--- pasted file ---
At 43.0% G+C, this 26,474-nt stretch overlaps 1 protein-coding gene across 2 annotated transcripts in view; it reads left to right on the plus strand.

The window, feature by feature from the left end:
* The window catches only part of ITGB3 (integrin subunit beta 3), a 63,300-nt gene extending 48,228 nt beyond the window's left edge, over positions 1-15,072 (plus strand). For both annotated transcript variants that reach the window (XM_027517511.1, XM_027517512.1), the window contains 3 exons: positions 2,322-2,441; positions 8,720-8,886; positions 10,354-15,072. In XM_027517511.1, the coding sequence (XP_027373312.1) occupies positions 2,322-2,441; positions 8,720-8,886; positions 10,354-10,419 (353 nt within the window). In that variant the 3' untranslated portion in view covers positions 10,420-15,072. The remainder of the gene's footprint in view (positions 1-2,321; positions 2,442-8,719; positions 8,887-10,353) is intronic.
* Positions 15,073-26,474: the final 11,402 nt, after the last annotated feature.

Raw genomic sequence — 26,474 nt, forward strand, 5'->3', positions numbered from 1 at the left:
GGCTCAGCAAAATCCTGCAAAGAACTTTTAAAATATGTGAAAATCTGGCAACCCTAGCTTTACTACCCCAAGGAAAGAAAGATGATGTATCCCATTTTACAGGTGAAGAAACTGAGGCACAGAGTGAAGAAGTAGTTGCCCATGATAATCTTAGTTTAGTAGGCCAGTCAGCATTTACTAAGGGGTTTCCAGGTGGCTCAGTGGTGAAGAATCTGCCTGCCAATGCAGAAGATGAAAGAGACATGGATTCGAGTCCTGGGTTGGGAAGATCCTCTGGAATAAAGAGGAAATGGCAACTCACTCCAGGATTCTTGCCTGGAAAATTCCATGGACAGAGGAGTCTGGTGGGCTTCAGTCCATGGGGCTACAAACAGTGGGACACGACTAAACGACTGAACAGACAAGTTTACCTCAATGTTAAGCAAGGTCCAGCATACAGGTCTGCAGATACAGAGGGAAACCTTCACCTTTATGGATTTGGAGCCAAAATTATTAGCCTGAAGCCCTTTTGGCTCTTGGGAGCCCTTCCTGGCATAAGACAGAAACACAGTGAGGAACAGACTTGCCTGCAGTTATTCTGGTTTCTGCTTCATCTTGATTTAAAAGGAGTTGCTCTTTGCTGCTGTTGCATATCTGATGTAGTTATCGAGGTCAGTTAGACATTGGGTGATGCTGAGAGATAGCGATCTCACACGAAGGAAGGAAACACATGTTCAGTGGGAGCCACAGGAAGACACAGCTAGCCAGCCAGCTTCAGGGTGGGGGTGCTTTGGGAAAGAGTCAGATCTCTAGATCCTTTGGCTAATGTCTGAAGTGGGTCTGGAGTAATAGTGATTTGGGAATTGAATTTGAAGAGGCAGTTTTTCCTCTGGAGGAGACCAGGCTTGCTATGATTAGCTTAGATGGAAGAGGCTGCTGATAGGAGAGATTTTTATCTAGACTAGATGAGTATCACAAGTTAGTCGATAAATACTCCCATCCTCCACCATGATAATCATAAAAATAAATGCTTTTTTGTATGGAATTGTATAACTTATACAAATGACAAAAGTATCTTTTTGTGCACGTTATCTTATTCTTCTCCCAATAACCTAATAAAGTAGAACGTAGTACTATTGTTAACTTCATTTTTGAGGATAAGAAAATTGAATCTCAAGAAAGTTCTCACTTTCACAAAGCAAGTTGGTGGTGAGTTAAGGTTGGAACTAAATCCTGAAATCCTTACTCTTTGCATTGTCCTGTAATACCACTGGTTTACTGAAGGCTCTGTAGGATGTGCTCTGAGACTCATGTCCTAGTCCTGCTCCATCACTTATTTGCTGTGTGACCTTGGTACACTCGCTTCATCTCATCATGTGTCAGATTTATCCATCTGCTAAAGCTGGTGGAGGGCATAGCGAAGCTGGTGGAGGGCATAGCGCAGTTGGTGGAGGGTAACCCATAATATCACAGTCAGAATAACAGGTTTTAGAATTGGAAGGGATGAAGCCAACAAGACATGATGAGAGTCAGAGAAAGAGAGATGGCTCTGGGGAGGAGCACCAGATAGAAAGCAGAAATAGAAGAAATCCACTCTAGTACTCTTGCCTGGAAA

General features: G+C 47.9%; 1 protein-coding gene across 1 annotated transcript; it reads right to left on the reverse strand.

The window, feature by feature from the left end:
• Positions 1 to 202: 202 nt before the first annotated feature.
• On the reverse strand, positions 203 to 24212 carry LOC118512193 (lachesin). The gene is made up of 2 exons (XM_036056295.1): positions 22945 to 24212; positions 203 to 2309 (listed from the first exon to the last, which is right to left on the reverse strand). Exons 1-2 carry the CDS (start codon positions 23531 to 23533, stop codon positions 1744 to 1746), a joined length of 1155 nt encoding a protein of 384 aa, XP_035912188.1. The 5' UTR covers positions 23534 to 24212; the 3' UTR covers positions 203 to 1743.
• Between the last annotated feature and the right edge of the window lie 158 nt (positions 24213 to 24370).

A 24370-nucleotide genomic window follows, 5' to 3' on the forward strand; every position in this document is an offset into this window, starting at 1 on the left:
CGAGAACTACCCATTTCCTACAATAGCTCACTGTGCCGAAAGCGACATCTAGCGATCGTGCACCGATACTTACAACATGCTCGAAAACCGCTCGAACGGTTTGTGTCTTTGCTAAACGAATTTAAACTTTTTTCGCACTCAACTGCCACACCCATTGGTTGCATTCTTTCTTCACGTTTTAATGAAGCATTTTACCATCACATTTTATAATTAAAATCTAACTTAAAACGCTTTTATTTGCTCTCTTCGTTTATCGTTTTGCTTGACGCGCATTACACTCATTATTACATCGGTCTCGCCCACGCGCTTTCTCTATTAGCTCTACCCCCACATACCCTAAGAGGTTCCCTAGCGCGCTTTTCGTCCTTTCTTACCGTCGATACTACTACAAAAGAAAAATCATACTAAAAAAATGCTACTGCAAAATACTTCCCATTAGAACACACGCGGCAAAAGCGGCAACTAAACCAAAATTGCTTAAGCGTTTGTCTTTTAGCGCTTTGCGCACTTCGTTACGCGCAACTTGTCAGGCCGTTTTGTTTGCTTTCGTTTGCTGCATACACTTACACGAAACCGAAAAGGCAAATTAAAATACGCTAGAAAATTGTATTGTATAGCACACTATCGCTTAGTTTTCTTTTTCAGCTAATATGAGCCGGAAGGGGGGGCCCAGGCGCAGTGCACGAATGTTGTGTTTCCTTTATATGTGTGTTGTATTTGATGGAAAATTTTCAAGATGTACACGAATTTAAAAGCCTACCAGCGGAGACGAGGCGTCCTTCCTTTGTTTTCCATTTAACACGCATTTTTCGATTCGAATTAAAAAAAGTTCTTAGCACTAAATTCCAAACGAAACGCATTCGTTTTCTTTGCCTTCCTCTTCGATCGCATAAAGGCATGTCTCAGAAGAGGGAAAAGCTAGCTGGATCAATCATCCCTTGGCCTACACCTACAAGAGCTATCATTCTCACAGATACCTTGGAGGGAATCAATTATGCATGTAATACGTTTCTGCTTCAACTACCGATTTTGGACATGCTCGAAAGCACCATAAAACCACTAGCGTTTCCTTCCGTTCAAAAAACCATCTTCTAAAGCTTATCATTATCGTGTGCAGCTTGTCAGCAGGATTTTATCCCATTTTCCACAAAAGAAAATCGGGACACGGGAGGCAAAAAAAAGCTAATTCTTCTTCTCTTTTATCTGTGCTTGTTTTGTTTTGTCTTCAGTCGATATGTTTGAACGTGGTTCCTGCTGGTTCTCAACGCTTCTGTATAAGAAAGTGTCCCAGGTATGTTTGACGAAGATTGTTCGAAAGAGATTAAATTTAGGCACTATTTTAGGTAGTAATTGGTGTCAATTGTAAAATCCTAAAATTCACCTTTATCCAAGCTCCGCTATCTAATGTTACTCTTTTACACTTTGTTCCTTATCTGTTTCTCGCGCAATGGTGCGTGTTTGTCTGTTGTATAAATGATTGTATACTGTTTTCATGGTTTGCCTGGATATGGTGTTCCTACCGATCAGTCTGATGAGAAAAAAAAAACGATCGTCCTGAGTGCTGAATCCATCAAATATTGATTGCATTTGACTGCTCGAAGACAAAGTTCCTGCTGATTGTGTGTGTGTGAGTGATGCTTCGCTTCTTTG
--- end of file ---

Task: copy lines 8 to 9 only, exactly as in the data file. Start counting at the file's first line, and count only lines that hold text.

The window, feature by feature from the left end:
• Positions 1 to 202: 202 nt before the first annotated feature.